Figure Legend Snippet: Analysis of nucleic acids associated with urinary microvesicles using the Agilent Bioanalyzer ( a ) Plot showing that microvesicles may co-isolate with extraneous DNA that can be removed by DNase digestion of the microvesicle pellet prior to lysis and nucleic acid extraction. Red — profile without DNase digestion, blue — profile with DNase digestion. ( b ) Plot showing that microvesicles do not co-isolate with detectable levels of extraneous RNA. Red — without RNase digestion, blue — with RNase digestion. ( c ) RNA isolated from rat kidney (red) and microvesicles (blue) exhibited a very similar profile, including the presence of 18S and 28S rRNA peaks. Both samples underwent processing using the RNeasy Plus Micro kit to remove genomic DNA (gDNA) contamination. ( d ) Urinary microvesicles contain a prominent ‘small RNA’ peak between 25–200 nt when miRNA isolation techniques are used. Red — kidney RNA isolated using RNeasy Plus Micro kit using the miRNA extraction method, blue — microvesicle RNA isolated with RNeasy Plus Micro kit using the miRNA extraction method. ( e ) Nucleic acids were isolated from microvesicles that had undergone RNase and DNase digestion on the outside before microvesicle lysis. During RNA extraction using the RNeasy Micro kit, half of the samples underwent on-column RNase digestion (see Materials and methods) while the other half underwent the same on-column incubation without the presence of RNase. Results revealed that RNase digestion was able to remove the majority of the profile, suggesting that RNA is the major nucleic acid within urinary microvesicles. Red — nucleic acid profile without intra-microvesicular RNase digestion, blue — nucleic acid profile with intra-microvesicular RNase digestion. ( f ) Further digestion with DNase following RNase digestion revealed that the remaining peak could be further reduced, suggesting that some material prone to DNase digestion remained in the sample potentially representing intra-exosomal DNA. Red — nucleic acid profile following intra-microvesicular on-column RNase digestion alone, blue — nucleic acid profile following both intra-microvesicular on-column RNase and DNase digestion. 18S and 28S rRNA peaks are indicated in ( a ). The peak at 25 nt represents an internal standard.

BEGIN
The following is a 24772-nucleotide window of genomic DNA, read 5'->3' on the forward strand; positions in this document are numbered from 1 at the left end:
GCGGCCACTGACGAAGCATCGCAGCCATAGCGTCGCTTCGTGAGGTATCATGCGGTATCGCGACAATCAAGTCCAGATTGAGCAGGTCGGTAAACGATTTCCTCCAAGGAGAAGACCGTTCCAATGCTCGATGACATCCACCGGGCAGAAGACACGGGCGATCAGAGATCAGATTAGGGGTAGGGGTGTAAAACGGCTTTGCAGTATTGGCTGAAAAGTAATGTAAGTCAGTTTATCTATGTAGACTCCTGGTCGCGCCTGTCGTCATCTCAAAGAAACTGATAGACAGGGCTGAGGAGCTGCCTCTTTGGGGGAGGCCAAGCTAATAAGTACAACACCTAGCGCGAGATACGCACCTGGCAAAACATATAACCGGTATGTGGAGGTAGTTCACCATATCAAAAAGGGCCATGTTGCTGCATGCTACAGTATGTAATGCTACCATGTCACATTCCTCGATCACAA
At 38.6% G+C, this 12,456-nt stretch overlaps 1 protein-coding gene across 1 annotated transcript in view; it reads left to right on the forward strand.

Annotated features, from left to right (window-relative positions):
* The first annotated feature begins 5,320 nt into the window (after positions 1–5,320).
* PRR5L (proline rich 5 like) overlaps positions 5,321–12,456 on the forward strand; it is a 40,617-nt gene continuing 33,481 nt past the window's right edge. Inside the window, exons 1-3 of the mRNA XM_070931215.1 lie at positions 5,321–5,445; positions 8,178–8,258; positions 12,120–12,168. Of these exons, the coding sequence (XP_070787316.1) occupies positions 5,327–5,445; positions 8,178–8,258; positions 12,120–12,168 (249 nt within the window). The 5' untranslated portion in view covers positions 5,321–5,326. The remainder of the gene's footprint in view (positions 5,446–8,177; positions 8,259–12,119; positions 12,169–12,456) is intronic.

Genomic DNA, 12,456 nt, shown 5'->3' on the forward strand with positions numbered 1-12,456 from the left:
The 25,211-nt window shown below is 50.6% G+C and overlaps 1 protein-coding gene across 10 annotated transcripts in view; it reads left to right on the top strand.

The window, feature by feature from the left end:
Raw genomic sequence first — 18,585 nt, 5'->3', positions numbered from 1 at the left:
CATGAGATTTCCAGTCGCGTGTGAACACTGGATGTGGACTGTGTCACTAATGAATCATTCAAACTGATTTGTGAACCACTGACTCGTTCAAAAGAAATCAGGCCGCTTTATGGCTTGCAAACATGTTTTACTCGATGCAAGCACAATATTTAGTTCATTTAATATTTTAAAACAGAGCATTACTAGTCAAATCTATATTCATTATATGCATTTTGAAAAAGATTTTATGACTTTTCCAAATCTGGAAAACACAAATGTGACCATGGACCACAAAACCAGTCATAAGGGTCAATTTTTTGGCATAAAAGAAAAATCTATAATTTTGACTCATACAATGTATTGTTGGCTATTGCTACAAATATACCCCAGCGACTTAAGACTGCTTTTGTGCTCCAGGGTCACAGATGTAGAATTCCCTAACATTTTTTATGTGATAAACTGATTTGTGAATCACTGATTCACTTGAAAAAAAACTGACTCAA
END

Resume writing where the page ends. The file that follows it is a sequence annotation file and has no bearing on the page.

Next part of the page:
Techniques Used: Lysis, Isolation, RNA Extraction, Incubation

    8) Product Images from "Non‐invasive lung cancer diagnosis by detection of GATA6 and NKX2‐1 isoforms in exhaled breath condensate"

    Article Title: Non‐invasive lung cancer diagnosis by detection of GATA6 and NKX2‐1 isoforms in exhaled breath condensate

    Journal: EMBO Molecular Medicine

    doi: 10.15252/emmm.201606382